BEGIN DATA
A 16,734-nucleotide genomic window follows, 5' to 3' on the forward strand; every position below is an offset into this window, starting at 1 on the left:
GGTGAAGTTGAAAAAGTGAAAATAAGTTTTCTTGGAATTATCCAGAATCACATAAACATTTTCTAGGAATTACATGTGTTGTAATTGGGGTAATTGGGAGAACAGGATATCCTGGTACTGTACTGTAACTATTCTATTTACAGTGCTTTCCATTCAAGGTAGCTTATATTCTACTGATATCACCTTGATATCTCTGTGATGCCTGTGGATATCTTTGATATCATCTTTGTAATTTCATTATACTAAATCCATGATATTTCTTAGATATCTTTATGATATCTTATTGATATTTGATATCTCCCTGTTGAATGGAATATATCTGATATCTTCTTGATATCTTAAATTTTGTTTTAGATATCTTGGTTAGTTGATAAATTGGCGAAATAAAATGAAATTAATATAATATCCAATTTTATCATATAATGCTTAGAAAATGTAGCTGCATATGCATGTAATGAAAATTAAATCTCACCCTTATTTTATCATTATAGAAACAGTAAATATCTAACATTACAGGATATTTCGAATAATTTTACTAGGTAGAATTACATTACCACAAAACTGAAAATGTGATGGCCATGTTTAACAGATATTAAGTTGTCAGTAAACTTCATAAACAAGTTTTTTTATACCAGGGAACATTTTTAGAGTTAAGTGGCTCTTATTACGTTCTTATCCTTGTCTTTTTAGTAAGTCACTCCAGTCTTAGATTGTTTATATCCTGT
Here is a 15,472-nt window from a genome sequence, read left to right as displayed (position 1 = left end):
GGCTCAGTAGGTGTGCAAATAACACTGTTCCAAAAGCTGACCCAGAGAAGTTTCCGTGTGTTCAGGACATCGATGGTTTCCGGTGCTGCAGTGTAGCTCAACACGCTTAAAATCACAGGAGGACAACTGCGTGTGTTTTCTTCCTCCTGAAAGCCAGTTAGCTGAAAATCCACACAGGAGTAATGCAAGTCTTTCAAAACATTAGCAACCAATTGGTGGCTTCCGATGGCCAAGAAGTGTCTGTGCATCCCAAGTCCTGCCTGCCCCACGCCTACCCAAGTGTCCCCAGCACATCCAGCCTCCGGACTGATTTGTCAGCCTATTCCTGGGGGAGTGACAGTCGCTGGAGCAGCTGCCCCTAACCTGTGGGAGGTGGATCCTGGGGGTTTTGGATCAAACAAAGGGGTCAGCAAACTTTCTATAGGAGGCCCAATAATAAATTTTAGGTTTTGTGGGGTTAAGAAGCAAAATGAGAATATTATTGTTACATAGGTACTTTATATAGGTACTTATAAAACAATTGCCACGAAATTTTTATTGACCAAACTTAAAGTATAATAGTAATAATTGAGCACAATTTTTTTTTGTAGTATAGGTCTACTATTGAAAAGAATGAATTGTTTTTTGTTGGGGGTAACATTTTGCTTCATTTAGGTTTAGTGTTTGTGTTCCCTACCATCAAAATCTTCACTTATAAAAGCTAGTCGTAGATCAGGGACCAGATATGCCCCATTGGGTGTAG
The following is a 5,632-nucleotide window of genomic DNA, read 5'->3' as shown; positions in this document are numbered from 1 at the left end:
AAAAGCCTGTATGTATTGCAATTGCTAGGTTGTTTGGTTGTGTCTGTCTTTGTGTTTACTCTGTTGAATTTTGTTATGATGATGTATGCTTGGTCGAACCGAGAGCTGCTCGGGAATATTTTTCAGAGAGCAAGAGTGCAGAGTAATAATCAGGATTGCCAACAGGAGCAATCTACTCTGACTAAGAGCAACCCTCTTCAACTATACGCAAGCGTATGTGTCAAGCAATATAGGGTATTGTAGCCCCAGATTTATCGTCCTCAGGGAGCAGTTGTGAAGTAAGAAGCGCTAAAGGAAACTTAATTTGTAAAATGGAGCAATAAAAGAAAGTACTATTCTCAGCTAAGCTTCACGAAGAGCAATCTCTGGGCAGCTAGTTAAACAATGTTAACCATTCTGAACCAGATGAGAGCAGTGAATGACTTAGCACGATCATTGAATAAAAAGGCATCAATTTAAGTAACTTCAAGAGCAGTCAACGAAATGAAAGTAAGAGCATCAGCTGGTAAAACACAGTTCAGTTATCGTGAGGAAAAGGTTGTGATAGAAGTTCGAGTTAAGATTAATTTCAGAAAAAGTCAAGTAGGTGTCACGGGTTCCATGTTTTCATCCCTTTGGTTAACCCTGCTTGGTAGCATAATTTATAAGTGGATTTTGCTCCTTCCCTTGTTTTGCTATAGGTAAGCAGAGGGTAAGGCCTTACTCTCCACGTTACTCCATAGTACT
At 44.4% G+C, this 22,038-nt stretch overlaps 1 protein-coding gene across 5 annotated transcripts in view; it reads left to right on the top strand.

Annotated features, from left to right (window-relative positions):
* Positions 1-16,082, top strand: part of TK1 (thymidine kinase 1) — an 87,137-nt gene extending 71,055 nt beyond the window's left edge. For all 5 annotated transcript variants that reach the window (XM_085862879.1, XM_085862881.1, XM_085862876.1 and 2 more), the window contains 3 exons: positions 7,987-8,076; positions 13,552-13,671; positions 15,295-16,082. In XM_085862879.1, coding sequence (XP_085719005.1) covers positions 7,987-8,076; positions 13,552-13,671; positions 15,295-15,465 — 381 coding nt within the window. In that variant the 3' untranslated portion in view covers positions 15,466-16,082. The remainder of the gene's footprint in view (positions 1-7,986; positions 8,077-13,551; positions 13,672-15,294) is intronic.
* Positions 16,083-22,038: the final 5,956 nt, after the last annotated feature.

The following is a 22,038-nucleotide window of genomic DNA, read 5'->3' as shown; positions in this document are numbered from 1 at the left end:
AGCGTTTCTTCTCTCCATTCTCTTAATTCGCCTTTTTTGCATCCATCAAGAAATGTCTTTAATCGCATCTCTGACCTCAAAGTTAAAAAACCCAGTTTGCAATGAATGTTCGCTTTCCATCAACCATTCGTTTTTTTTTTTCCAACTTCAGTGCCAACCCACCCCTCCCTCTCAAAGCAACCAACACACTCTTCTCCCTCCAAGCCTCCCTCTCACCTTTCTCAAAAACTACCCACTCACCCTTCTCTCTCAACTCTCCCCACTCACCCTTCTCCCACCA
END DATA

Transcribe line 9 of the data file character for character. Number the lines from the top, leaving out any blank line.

* Positions 1-16,082, top strand: part of TK1 (thymidine kinase 1) — an 87,137-nt gene extending 71,055 nt beyond the window's left edge. For all 5 annotated transcript variants that reach the window (XM_085862879.1, XM_085862881.1, XM_085862876.1 and 2 more), the window contains 3 exons: positions 7,987-8,076; positions 13,552-13,671; positions 15,295-16,082. In XM_085862879.1, coding sequence (XP_085719005.1) covers positions 7,987-8,076; positions 13,552-13,671; positions 15,295-15,465 — 381 coding nt within the window. In that variant the 3' untranslated portion in view covers positions 15,466-16,082. The remainder of the gene's footprint in view (positions 1-7,986; positions 8,077-13,551; positions 13,672-15,294) is intronic.